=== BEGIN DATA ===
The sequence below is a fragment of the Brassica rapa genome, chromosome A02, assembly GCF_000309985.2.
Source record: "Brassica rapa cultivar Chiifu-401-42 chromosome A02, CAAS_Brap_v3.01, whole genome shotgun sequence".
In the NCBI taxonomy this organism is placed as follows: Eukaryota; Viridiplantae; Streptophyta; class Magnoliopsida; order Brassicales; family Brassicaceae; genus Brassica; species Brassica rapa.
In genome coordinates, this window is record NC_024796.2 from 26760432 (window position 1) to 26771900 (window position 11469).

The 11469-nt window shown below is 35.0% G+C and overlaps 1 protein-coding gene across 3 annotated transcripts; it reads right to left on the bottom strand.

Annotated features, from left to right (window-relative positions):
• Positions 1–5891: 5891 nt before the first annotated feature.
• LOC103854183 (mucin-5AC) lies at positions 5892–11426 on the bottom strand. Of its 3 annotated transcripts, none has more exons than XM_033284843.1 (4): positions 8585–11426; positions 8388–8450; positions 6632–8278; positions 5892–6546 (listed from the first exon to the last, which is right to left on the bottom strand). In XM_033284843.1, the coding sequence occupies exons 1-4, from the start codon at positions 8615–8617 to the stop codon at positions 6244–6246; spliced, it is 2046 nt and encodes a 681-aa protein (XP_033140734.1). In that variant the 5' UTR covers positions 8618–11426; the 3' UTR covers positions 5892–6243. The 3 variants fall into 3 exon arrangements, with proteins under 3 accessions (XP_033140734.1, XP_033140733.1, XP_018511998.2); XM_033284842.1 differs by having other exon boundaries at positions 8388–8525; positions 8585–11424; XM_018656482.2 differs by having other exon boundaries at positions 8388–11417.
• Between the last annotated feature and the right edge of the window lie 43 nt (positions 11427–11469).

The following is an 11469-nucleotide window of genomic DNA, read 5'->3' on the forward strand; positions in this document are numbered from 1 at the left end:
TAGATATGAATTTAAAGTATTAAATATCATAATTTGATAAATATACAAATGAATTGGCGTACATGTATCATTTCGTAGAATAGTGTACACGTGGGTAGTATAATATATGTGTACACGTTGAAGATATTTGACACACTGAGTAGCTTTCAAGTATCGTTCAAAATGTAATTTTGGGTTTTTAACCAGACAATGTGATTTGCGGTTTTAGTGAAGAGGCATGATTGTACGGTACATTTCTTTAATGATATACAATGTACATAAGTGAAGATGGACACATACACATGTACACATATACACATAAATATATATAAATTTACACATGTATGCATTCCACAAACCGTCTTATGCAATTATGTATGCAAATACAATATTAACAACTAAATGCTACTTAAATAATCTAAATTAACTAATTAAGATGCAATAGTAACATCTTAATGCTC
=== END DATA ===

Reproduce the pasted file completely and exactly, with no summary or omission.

The sequence below is a fragment of the Brassica rapa genome, chromosome A02, assembly GCF_000309985.2.
Source record: "Brassica rapa cultivar Chiifu-401-42 chromosome A02, CAAS_Brap_v3.01, whole genome shotgun sequence".
In the NCBI taxonomy this organism is placed as follows: Eukaryota; Viridiplantae; Streptophyta; class Magnoliopsida; order Brassicales; family Brassicaceae; genus Brassica; species Brassica rapa.
In genome coordinates, this window is record NC_024796.2 from 26760432 (window position 1) to 26771900 (window position 11469).

The 11469-nt window shown below is 35.0% G+C and overlaps 1 protein-coding gene across 3 annotated transcripts; it reads right to left on the bottom strand.

Annotated features, from left to right (window-relative positions):
• Positions 1–5891: 5891 nt before the first annotated feature.
• LOC103854183 (mucin-5AC) lies at positions 5892–11426 on the bottom strand. Of its 3 annotated transcripts, none has more exons than XM_033284843.1 (4): positions 8585–11426; positions 8388–8450; positions 6632–8278; positions 5892–6546 (listed from the first exon to the last, which is right to left on the bottom strand). In XM_033284843.1, the coding sequence occupies exons 1-4, from the start codon at positions 8615–8617 to the stop codon at positions 6244–6246; spliced, it is 2046 nt and encodes a 681-aa protein (XP_033140734.1). In that variant the 5' UTR covers positions 8618–11426; the 3' UTR covers positions 5892–6243. The 3 variants fall into 3 exon arrangements, with proteins under 3 accessions (XP_033140734.1, XP_033140733.1, XP_018511998.2); XM_033284842.1 differs by having other exon boundaries at positions 8388–8525; positions 8585–11424; XM_018656482.2 differs by having other exon boundaries at positions 8388–11417.
• Between the last annotated feature and the right edge of the window lie 43 nt (positions 11427–11469).

The following is an 11469-nucleotide window of genomic DNA, read 5'->3' on the forward strand; positions in this document are numbered from 1 at the left end:
TAGATATGAATTTAAAGTATTAAATATCATAATTTGATAAATATACAAATGAATTGGCGTACATGTATCATTTCGTAGAATAGTGTACACGTGGGTAGTATAATATATGTGTACACGTTGAAGATATTTGACACACTGAGTAGCTTTCAAGTATCGTTCAAAATGTAATTTTGGGTTTTTAACCAGACAATGTGATTTGCGGTTTTAGTGAAGAGGCATGATTGTACGGTACATTTCTTTAATGATATACAATGTACATAAGTGAAGATGGACACATACACATGTACACATATACACATAAATATATATAAATTTACACATGTATGCATTCCACAAACCGTCTTATGCAATTATGTATGCAAATACAATATTAACAACTAAATGCTACTTAAATAATCTAAATTAACTAATTAAGATGCAATAGTAACATCTTAATGCTC